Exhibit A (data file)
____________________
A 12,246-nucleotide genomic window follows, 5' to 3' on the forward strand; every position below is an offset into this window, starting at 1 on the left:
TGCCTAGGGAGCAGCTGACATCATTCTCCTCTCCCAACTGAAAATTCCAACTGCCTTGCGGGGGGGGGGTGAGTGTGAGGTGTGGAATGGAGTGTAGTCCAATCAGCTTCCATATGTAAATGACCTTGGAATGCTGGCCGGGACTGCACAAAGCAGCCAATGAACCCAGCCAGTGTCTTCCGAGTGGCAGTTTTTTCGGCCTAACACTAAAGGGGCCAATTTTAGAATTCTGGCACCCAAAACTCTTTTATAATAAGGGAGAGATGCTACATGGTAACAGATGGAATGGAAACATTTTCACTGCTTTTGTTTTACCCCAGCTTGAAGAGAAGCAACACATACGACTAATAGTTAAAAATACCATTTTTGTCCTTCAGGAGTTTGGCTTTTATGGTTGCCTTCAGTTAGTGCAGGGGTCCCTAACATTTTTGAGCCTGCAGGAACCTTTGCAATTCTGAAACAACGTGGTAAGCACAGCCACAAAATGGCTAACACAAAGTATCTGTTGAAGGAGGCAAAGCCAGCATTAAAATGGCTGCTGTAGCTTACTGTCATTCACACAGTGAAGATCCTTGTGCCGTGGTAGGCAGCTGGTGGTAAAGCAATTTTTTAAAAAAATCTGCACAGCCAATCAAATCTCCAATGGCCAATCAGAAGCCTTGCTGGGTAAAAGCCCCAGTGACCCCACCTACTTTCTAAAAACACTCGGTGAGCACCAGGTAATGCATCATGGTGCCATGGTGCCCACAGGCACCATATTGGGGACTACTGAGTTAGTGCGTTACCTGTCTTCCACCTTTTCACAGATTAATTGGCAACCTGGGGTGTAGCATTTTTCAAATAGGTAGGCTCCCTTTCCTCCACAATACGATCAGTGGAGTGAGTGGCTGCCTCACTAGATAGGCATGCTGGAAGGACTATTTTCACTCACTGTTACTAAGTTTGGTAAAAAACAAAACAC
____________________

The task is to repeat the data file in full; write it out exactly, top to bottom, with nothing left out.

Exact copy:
A 12,246-nucleotide genomic window follows, 5' to 3' on the forward strand; every position below is an offset into this window, starting at 1 on the left:
TGCCTAGGGAGCAGCTGACATCATTCTCCTCTCCCAACTGAAAATTCCAACTGCCTTGCGGGGGGGGGGTGAGTGTGAGGTGTGGAATGGAGTGTAGTCCAATCAGCTTCCATATGTAAATGACCTTGGAATGCTGGCCGGGACTGCACAAAGCAGCCAATGAACCCAGCCAGTGTCTTCCGAGTGGCAGTTTTTTCGGCCTAACACTAAAGGGGCCAATTTTAGAATTCTGGCACCCAAAACTCTTTTATAATAAGGGAGAGATGCTACATGGTAACAGATGGAATGGAAACATTTTCACTGCTTTTGTTTTACCCCAGCTTGAAGAGAAGCAACACATACGACTAATAGTTAAAAATACCATTTTTGTCCTTCAGGAGTTTGGCTTTTATGGTTGCCTTCAGTTAGTGCAGGGGTCCCTAACATTTTTGAGCCTGCAGGAACCTTTGCAATTCTGAAACAACGTGGTAAGCACAGCCACAAAATGGCTAACACAAAGTATCTGTTGAAGGAGGCAAAGCCAGCATTAAAATGGCTGCTGTAGCTTACTGTCATTCACACAGTGAAGATCCTTGTGCCGTGGTAGGCAGCTGGTGGTAAAGCAATTTTTTAAAAAAATCTGCACAGCCAATCAAATCTCCAATGGCCAATCAGAAGCCTTGCTGGGTAAAAGCCCCAGTGACCCCACCTACTTTCTAAAAACACTCGGTGAGCACCAGGTAATGCATCATGGTGCCATGGTGCCCACAGGCACCATATTGGGGACTACTGAGTTAGTGCGTTACCTGTCTTCCACCTTTTCACAGATTAATTGGCAACCTGGGGTGTAGCATTTTTCAAATAGGTAGGCTCCCTTTCCTCCACAATACGATCAGTGGAGTGAGTGGCTGCCTCACTAGATAGGCATGCTGGAAGGACTATTTTCACTCACTGTTACTAAGTTTGGTAAAAAACAAAACAC